What is the purpose of an SD-WAN gateway?
Software-defined WAN architecture has adapted with the growth of cloud services, resulting in a cloud-based model that uses SD-WAN gateways to handle traffic and control.
A wide area network provides a connection between a headquarters location and remote branch offices. With a software-defined WAN, a software overlay sits on top of the tunnel created between the headquarters and the branch. This simplifies the management, security and access between the two entities.
Typically, SD-WAN is a point-to-point architecture, meaning an edge device sits at each endpoint and has a direct connection with the other devices. This creates a hub-and-spoke architecture, with the headquarters as the central hub. While this design is straightforward, it also means any branch-to-branch communication or branch-to-cloud service needs to pass through headquarters first, which adds latency for both the branch and the headquarters.
With the growth of cloud services, a second type of SD-WAN architecture is emerging. This model is cloud-based and adds an SD-WAN gateway into the architecture.
A virtual SD-WAN gateway sits in a cloud environment outside the headquarters and handles all the SD-WAN traffic and control. Branch-to-branch communication happens in the cloud, not at headquarters, which eases the traffic on the headquarters' networks.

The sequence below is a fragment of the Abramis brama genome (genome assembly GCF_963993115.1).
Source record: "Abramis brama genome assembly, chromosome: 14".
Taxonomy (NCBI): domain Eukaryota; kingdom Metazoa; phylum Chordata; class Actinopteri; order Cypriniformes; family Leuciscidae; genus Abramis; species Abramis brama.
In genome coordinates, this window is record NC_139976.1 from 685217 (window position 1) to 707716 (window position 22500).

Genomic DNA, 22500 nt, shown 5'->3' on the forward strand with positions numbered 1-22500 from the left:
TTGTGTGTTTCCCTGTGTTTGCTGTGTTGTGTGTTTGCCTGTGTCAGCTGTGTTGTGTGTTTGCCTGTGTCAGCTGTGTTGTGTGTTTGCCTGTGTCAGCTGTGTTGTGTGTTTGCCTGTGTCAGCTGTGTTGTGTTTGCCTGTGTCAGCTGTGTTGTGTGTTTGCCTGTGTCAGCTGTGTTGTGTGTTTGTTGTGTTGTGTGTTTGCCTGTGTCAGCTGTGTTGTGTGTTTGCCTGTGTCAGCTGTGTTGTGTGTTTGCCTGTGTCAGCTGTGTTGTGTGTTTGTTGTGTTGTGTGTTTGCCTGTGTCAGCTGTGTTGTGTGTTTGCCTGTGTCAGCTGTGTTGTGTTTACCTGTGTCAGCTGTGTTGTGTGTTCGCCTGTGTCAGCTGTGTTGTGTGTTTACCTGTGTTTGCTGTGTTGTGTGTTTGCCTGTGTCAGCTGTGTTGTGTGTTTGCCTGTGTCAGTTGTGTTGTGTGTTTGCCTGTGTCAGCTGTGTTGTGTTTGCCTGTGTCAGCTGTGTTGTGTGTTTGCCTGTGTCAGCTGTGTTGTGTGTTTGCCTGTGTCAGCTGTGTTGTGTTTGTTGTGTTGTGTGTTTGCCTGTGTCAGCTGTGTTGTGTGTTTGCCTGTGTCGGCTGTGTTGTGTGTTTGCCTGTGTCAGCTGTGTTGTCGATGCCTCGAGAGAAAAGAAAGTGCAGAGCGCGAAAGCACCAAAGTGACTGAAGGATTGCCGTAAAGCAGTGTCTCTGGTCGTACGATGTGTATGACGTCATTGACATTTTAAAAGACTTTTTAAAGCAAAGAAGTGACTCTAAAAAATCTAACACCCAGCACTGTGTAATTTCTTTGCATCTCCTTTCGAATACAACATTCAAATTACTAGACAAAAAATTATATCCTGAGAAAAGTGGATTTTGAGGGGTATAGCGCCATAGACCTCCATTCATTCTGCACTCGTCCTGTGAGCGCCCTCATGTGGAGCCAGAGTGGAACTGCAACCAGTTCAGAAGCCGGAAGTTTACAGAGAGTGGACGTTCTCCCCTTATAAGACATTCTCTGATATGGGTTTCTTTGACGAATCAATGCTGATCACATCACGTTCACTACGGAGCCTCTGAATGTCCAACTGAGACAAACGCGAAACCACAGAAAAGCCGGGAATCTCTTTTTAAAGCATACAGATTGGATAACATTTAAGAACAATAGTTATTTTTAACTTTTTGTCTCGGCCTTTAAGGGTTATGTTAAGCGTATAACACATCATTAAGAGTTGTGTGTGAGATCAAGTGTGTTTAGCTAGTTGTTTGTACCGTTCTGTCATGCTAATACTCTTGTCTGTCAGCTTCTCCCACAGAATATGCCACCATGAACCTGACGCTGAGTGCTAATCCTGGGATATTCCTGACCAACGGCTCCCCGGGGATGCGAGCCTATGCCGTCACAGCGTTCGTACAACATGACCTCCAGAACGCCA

Who should use SD-WAN gateways?
Enterprises using a large number of cloud-based services -- such as Office 365, Salesforce or applications running on AWS -- can benefit from an SD-WAN gateway, as it reduces traffic and latency. An SD-WAN gateway can insulate cloud applications from interruptions during circuit flapping because the end users are connected to the gateway. This keeps the session active during the interference instead of the session connecting directly to the cloud service.
Enterprises with long-term SD-WAN strategies to build out a meshed WAN design for all their sites -- perhaps because they have plenty of site-to-site WAN traffic -- will likely prefer the SD-WAN gateway options over a standard, point-to-point SD-WAN. An SD-WAN gateway eliminates much of the hardware and management costs of a point-to-point architecture.
One of the few downsides of an SD-WAN gateway is some of the usual SD-WAN service-level capabilities might not be available in a gateway model. Some capabilities -- like application-based traffic forwarding, quality of service or security policy management -- may require an SD-WAN endpoint on each end of the tunnel. An SD-WAN gateway environment has no common endpoint at the gateway location to manage that tunnel connection.
Dig Deeper on SD-WAN
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